Malachowski opened for the American Society of Safety Professionals (ASSP)'s Safety 2019 conference in New Orleans.
"As taxpayers, you trained me to be a fighter pilot, but paid me to be a risk mitigator," she emphatically told the audience.
Malachowski connected her experience to explain to attendees why labeling others and making assumptions only breeds subpar performance, and looking beyond the surface is necessary to building a world-class safety culture.
To establish safety excellence at an organization, Malachowski first told the audience about the importance of listen to each and every person on the team.
"At first glance we assume things about people," she said. "Elite teams are going to go above the things they initially think and feel."
When people look down at one another, they make assumptions on who they are and what they do. This, Malachowski said, can only limit a person's potential.
Malachowski told attendees about the obstacles she faced early in her career. Some Air Force colleagues challenged her goal of becoming a Thunderbird pilot, telling her that just because she was a woman and the U.S. Air Force never had a female pilot, that it was impossible for her to become one.
"'It's too big of a dream. It's gnarly,' they said. Other people become fighter pilots not you,'" she recalled. "'You know it's hard Nicole. They never had a female pilot before. You won't get picked.'"
Pretty soon, she was echoing those same sentiments, lowering Malachowski's self esteem. When she asked her superiors for recommendations, staff members told her that they were not sure commanding officers would want to waste a recommendation on her.
"I became ashamed and embarrassed, " she explained. "I almost let others' expectations of me dictate what I wanted to do."
However, Malachowski was determined to compete for the opportunity and to buck the status quo. She wanted her Thunderbird wings.
One day, in a conversation with General Mark Matthews, Malachowski had a breakthrough. He told her, "Nobody wants to live a scripted life."
Those words were the catalyst to push Malachowski forward. Pretty soon, she broke through the tape and worked her way to becoming the first female member of the U.S. Air Force Thunderbirds. Through changing her thinking and pushing aside the naysayers, she was able to accomplish her goal.
"It's human nature. We're always trying to grow and to do bigger things," she told attendees. "Don't ever write yourself out of the script. How do you decide when to take those naysayers and try to bring them to your side and when to decide to cut them off and let it go?"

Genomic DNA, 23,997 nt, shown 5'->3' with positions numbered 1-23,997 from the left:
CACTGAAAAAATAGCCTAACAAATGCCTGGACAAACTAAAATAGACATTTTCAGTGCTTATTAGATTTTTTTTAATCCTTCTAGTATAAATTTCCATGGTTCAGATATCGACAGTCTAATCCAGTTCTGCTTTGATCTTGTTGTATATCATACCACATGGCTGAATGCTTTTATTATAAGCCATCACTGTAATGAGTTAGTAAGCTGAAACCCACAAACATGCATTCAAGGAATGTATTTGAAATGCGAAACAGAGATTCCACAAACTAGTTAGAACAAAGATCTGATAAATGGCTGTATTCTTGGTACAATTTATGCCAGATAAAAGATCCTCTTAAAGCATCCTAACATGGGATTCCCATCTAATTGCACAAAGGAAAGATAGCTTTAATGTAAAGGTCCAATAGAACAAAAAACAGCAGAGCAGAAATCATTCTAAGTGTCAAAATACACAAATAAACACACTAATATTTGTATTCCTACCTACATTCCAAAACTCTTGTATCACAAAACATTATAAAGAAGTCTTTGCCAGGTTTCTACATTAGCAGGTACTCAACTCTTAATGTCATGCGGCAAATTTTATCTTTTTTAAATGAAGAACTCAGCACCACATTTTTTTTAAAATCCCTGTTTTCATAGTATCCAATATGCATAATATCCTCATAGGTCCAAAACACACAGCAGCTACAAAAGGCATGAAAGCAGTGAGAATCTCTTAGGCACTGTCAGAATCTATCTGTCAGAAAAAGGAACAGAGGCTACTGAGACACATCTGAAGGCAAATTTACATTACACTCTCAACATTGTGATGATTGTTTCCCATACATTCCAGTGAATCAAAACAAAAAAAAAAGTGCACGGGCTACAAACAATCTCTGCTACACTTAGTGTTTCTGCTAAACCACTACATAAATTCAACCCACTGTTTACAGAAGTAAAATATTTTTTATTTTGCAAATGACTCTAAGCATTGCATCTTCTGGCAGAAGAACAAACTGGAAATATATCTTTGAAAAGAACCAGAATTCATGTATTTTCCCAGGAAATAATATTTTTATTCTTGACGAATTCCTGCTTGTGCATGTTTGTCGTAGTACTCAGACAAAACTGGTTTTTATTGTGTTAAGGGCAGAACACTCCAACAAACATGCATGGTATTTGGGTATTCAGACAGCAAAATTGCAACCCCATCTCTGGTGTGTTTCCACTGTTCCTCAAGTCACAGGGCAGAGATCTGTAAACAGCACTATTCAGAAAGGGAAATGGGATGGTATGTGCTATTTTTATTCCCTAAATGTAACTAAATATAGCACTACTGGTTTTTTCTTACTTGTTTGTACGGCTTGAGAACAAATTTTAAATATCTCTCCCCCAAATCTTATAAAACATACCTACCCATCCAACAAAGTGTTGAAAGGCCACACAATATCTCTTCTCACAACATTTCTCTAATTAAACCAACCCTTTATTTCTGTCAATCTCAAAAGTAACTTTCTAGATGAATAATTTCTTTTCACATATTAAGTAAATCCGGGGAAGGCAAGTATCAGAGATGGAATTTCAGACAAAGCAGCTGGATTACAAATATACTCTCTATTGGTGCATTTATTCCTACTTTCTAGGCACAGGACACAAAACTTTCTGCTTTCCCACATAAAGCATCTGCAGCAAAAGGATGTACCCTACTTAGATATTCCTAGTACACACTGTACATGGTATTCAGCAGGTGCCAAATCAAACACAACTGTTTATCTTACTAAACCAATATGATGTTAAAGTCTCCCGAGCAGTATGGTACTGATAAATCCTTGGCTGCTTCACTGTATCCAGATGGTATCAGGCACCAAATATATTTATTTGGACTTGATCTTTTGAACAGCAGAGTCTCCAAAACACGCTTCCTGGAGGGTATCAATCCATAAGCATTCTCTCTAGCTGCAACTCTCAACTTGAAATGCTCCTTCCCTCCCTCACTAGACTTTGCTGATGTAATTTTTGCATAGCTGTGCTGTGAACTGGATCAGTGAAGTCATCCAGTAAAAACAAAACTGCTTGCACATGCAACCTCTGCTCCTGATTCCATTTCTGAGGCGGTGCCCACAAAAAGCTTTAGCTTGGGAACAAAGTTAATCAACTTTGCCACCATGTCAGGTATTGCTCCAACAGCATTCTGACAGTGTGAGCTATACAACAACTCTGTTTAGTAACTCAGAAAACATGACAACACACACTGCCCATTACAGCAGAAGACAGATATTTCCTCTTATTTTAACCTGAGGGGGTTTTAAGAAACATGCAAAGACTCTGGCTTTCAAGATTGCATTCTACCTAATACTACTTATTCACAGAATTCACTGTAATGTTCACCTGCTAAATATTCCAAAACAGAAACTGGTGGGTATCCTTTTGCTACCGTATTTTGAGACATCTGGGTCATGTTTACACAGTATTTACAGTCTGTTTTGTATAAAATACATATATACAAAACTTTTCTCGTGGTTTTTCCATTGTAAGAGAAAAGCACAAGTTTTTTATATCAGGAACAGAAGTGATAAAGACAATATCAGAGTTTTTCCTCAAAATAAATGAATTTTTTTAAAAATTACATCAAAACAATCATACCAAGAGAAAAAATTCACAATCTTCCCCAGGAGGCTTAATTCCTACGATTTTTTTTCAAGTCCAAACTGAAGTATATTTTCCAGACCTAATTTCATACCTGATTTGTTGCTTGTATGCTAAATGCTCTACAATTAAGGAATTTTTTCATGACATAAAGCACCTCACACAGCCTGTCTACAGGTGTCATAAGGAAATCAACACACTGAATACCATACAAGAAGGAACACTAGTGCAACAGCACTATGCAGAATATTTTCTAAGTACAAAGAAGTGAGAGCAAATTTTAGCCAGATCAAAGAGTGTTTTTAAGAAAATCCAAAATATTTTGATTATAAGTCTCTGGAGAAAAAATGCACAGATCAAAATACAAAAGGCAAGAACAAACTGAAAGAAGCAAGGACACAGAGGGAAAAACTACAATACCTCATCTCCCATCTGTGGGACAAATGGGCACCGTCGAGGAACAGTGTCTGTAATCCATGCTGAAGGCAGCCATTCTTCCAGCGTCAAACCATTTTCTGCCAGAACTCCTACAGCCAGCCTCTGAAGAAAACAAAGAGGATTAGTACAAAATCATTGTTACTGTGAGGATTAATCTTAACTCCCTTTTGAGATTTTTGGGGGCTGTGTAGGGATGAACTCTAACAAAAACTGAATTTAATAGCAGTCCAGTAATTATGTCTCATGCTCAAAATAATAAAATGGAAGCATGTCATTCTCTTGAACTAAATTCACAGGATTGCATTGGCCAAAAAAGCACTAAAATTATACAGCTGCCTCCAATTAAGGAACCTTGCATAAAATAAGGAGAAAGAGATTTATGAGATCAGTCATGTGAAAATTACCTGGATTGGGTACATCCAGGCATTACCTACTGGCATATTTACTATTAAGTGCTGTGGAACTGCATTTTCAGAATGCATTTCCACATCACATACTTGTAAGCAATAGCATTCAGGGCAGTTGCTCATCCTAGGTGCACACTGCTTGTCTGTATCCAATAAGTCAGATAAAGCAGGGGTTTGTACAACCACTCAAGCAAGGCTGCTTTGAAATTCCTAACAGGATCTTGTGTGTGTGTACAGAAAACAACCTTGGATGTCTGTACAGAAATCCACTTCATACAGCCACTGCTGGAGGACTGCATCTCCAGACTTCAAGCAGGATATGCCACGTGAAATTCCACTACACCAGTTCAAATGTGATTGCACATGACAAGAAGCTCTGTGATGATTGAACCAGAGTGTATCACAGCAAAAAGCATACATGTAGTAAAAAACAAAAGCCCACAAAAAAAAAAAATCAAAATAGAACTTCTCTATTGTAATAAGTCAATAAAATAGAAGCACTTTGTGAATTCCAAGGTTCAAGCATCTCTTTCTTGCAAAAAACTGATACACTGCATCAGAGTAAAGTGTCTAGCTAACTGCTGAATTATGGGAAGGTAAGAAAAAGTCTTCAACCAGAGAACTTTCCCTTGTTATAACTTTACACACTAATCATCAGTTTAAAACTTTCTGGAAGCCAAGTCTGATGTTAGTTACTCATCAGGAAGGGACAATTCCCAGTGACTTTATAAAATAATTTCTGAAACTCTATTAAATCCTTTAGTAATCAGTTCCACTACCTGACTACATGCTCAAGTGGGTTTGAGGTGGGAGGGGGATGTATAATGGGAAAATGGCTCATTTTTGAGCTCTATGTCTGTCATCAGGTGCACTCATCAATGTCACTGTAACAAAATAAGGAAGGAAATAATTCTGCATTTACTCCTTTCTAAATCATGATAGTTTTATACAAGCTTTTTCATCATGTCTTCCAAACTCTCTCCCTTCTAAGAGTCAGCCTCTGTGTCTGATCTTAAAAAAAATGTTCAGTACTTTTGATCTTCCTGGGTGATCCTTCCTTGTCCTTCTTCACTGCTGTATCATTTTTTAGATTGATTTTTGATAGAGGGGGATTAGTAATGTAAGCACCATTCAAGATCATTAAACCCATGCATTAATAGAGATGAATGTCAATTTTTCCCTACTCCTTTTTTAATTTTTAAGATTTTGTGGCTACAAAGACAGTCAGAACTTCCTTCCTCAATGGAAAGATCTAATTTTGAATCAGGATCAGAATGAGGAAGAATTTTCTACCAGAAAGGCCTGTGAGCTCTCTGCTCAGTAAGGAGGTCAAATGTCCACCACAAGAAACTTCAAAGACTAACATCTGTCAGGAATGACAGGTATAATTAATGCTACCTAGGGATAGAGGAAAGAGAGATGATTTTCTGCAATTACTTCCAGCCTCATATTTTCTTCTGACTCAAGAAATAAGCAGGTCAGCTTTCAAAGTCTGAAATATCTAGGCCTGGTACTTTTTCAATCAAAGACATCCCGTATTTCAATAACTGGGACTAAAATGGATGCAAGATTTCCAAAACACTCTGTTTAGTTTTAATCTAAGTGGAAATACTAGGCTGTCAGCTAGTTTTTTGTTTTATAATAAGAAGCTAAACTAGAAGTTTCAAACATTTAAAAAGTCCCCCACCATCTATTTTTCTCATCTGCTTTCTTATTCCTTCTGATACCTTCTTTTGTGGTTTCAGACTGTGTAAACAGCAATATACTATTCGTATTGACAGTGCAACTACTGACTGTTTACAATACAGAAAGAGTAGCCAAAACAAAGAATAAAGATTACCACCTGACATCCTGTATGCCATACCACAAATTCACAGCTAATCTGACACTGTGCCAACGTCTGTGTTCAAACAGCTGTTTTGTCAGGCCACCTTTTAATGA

She continued, "If you know who you are, what you do and value makes it easier to compartmentalize the naysayers. At the end of the day, safety professionals have a responsibility to keep others safe. Workers' lives are in your hands.... What you do is a good and noble thing. Remember during stressful times why you do what you do. Nothing of significance is ever accomplished alone."
Maximizing Insight and Harnessing Vulnerability
Working with a team that supports the mission and works for one common goal is crucial to maximizing insight.
Every member has a special task, strengths and weaknesses that contribute and move the entire team forward. A safety professional has to actively accept and show gratitude for others' expertise. This leads to trustworthiness across the board.
"Your teammates take as much time doing their jobs as you do," Malachowski said. "Sometimes you think you can do better, but you have to see someone for their expertise. It's about the importance of acknowledging the role of everyone on the team. Mutual respect leads to safety excellence."
Malachowski drew parallels to the Wingman Contract of the Air Force –– an unspoken understanding that acknowledges the common goals and performance standards necessary to ensure unique missions are completed to the highest standards out of shared commitment to the team.
Part of this unspoken contract is creating an environment of vulnerability.
"At the end of the day, we're all doing the right thing out of caring," she said. "What kind of teammate are you? What kind of culture are you creating where people are comfortable asking for help?"
If a safety professional focuses on holding themselves just as accountable as the workers they protect, the level of trust to performance will go up exponentially. Safety leaders must provide an protect an open value for feedback.
This led Malachowski to her greatest accomplishment of her career: Steel Sharpens Steel, an initiative she created to harness vulnerability among her team members and to collectively learn from mistakes.
Malachowski came up with the idea shortly after becoming a new commanding leader of the U.S. Air Force. Two of her lead pilots make what she called a "junior varsity" mistake, flying through a wildlife refuge full of geese and other animals.
Instead of demoting those team members, Malachowski ordered them to stand in front of their peers and explain the unsafe behavior. Admitting the mistake, she said, was more difficult than outright punishment. Being vulnerable in front of a group allowed Malachowski to use the mistake as a lesson to prevent the same incident from happening again. The Steel Sharpens Steel concept now is used through the entire U.S. Air Force.
"As leaders, it's about holding everyone to the same exact standard," she said. "This is where excellence comes from."